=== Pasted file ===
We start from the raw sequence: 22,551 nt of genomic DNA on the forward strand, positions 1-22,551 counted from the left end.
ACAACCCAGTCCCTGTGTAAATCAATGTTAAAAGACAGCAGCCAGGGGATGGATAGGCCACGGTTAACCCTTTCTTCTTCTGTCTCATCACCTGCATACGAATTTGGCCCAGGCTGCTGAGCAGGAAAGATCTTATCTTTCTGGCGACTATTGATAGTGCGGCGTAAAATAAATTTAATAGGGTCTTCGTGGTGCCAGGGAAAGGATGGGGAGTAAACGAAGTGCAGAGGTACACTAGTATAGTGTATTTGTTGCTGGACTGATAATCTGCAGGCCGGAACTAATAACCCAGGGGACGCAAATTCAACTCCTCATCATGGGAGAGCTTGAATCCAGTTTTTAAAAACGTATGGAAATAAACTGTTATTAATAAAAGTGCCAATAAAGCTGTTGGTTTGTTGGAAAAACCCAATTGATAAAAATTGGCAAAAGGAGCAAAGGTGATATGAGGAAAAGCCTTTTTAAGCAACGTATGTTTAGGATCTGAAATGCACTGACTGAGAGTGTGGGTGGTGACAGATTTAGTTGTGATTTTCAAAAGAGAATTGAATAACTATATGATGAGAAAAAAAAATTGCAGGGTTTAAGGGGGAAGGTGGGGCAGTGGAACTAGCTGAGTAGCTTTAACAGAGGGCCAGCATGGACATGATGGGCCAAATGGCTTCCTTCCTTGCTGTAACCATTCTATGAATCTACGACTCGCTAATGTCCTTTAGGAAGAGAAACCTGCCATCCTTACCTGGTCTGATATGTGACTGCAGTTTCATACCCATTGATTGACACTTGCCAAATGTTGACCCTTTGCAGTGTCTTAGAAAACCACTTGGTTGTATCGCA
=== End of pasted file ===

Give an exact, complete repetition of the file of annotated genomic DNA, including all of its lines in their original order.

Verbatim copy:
We start from the raw sequence: 22,551 nt of genomic DNA on the forward strand, positions 1-22,551 counted from the left end.
ACAACCCAGTCCCTGTGTAAATCAATGTTAAAAGACAGCAGCCAGGGGATGGATAGGCCACGGTTAACCCTTTCTTCTTCTGTCTCATCACCTGCATACGAATTTGGCCCAGGCTGCTGAGCAGGAAAGATCTTATCTTTCTGGCGACTATTGATAGTGCGGCGTAAAATAAATTTAATAGGGTCTTCGTGGTGCCAGGGAAAGGATGGGGAGTAAACGAAGTGCAGAGGTACACTAGTATAGTGTATTTGTTGCTGGACTGATAATCTGCAGGCCGGAACTAATAACCCAGGGGACGCAAATTCAACTCCTCATCATGGGAGAGCTTGAATCCAGTTTTTAAAAACGTATGGAAATAAACTGTTATTAATAAAAGTGCCAATAAAGCTGTTGGTTTGTTGGAAAAACCCAATTGATAAAAATTGGCAAAAGGAGCAAAGGTGATATGAGGAAAAGCCTTTTTAAGCAACGTATGTTTAGGATCTGAAATGCACTGACTGAGAGTGTGGGTGGTGACAGATTTAGTTGTGATTTTCAAAAGAGAATTGAATAACTATATGATGAGAAAAAAAAATTGCAGGGTTTAAGGGGGAAGGTGGGGCAGTGGAACTAGCTGAGTAGCTTTAACAGAGGGCCAGCATGGACATGATGGGCCAAATGGCTTCCTTCCTTGCTGTAACCATTCTATGAATCTACGACTCGCTAATGTCCTTTAGGAAGAGAAACCTGCCATCCTTACCTGGTCTGATATGTGACTGCAGTTTCATACCCATTGATTGACACTTGCCAAATGTTGACCCTTTGCAGTGTCTTAGAAAACCACTTGGTTGTATCGCA